Hopeful Eyes

Black and white image of a migrant farmer surrounded by his family.

Texas tenant farmer in Marysville, California, migrant camp during the peach season. 1927 made seven thousand dollars in cotton. 1928 broke even. 1929 went in the hole. 1930 still deeper. 1931 lost everything. 1932 hit the road. 1935, fruit tramp in California. Marysville, California. Photographer: Dorothea Lange, September 1935. From Library of Congress FSA Prints and Photographs. http://www.loc.gov/pictures/item/2017762893/

In September of 1935, FSA photographer Dorothea Lange captured this moment between a struggling father and his surviving family in Marysville, California. The community where this family resided was mainly composed of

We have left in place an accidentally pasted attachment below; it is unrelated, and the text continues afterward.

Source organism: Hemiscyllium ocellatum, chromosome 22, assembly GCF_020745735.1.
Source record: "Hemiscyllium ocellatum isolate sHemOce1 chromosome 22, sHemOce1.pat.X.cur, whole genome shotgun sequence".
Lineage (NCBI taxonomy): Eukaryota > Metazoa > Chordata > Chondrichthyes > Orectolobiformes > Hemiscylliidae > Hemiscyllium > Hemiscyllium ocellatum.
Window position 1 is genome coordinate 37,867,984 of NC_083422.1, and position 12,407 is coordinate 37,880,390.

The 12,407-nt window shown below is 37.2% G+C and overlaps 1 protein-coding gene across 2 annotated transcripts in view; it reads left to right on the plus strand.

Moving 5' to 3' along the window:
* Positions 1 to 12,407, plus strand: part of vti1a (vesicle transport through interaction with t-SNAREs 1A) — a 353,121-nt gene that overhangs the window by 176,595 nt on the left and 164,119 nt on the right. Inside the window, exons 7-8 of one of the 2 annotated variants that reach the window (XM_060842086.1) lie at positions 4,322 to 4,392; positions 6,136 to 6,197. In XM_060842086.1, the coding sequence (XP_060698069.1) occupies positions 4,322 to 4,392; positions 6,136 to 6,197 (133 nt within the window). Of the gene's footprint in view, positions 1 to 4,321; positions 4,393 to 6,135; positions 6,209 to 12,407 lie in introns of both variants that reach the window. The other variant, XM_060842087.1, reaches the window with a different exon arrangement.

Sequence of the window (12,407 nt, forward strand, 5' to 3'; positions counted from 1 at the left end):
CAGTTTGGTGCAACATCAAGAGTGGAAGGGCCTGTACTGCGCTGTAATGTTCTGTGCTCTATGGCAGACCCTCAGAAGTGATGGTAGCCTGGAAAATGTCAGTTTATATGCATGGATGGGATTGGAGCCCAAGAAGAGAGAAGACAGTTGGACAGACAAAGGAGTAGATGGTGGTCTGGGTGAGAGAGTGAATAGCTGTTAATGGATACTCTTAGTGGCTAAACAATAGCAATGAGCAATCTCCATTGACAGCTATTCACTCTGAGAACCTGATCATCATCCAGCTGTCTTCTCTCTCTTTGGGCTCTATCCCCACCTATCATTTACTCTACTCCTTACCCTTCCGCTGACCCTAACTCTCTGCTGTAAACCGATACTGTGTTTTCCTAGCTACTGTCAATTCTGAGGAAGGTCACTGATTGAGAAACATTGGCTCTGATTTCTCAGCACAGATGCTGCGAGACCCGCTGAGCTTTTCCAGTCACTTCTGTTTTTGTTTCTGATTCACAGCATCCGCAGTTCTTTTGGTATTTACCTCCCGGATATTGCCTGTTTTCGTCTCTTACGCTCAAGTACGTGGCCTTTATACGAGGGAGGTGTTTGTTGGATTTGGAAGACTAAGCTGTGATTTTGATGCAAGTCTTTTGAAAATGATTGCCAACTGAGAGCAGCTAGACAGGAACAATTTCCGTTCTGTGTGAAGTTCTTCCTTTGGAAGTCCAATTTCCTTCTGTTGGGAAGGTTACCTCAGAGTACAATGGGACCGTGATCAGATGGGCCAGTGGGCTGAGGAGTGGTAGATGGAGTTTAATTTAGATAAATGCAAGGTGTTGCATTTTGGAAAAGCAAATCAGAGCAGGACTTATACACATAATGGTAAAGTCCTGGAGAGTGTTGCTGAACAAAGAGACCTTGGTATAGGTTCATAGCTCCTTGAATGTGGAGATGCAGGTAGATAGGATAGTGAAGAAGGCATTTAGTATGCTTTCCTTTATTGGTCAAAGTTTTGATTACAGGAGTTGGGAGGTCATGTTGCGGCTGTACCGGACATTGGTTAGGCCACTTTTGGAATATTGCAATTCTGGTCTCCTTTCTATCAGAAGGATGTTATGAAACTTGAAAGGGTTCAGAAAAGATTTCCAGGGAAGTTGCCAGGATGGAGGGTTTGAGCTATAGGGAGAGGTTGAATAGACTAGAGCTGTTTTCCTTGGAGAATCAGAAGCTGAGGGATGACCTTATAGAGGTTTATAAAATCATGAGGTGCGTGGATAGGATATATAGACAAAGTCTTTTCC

migrant farmers as well as travelers from all over the country craving a better life. The photograph depicts the Great Depression in numerous ways. First, it shows three young children and an infant, the clothes that they are wearing are evidently dirty: this family – along with others – faced times so rough that they cannot even afford to have clean clothes on their backs. The children not owning clean clothes or shoes further indicates their lack of wealth since they were not able to obtain basic necessities, rather it was considered a luxury for families. Furthermore, the young boy looking up to his father provokes a sympathetic feeling to audiences because not only the little boy, but the entire family, depends on the father for a slight hint of hope for a better life. The little boy’s hopeful eyes matched the strain in his father’s eyes shows how motivation depends on the innocent; with the young boy and his siblings, durability for the father is a battle that is worth the fight. A final noteworthy component to observe is the situation that the family had to live through; although they congregate in front of a wooden building, the tents in the background were occupied by other struggling families that are desperate to feed their starving children. Being a farmer in the Great Depression was a hard task, indeed, the price of crops fell so low land owners were not able to keep their fires warm with coal, so they used their own crops as fuel for heat. Yet, Dorothea Lange captures this moment that demonstrates that no matter how tough times were during this shocking time in our country, families were still fighting the biggest fight man-kind has endured for centuries: survival.